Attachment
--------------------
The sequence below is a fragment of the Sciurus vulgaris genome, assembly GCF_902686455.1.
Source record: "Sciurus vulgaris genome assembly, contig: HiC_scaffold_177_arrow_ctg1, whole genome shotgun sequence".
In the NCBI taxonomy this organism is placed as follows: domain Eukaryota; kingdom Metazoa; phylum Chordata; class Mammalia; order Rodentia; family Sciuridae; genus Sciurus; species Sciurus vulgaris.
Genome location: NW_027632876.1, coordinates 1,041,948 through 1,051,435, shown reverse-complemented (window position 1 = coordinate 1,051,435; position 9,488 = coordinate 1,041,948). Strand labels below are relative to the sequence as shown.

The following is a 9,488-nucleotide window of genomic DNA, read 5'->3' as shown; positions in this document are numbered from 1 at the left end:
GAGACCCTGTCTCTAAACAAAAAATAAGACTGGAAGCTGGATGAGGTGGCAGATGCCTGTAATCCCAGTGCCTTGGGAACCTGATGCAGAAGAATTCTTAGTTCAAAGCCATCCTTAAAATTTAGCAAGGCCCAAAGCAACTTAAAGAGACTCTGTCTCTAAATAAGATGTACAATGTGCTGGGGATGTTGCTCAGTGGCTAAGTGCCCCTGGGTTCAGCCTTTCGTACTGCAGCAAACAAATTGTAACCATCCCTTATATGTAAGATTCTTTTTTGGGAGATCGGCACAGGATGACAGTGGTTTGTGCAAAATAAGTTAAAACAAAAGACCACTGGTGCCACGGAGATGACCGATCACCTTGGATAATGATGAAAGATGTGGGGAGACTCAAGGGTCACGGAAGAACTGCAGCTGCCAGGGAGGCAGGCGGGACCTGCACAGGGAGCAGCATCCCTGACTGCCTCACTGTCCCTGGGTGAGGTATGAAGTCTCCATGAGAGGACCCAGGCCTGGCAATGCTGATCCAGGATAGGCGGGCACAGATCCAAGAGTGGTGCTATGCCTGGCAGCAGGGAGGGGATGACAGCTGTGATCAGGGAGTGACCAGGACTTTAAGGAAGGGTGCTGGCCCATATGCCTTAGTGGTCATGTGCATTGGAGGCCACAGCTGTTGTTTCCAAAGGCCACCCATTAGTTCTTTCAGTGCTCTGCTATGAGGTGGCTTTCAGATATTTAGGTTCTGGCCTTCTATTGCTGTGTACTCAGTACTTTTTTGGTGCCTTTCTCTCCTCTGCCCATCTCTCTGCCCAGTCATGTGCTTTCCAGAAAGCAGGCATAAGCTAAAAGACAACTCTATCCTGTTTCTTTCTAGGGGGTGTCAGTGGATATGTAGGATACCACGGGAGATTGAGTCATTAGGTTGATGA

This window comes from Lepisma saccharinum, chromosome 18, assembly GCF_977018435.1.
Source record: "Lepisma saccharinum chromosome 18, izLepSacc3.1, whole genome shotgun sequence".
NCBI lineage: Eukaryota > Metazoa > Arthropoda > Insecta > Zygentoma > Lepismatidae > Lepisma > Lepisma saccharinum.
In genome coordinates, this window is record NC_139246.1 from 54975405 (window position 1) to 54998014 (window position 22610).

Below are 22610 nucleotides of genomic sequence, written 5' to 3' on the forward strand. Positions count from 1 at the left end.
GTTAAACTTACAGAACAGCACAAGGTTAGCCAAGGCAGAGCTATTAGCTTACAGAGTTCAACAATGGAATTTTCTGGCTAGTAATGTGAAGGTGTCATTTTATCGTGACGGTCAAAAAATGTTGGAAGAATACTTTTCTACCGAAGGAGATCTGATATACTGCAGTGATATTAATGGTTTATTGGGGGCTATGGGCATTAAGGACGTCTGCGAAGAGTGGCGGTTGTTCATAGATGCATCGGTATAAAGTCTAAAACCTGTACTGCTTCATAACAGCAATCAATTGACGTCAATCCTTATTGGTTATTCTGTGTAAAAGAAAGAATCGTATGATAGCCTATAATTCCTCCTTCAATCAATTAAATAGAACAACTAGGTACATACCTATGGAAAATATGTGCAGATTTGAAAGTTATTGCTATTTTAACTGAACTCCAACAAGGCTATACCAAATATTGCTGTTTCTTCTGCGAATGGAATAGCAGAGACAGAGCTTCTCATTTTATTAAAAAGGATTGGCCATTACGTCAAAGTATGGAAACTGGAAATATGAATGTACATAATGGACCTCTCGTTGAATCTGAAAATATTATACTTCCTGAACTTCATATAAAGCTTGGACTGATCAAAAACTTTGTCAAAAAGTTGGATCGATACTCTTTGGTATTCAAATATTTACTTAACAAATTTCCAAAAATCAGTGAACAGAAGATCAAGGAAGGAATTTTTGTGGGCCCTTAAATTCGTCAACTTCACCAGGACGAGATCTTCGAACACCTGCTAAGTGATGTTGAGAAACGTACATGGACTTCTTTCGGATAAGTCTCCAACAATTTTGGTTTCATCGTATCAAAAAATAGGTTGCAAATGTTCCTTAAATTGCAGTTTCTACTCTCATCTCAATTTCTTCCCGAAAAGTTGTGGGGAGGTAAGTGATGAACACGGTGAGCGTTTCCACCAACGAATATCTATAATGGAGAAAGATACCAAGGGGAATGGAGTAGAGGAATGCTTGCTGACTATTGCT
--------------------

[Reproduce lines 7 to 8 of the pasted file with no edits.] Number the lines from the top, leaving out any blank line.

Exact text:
This window comes from Lepisma saccharinum, chromosome 18, assembly GCF_977018435.1.
Source record: "Lepisma saccharinum chromosome 18, izLepSacc3.1, whole genome shotgun sequence".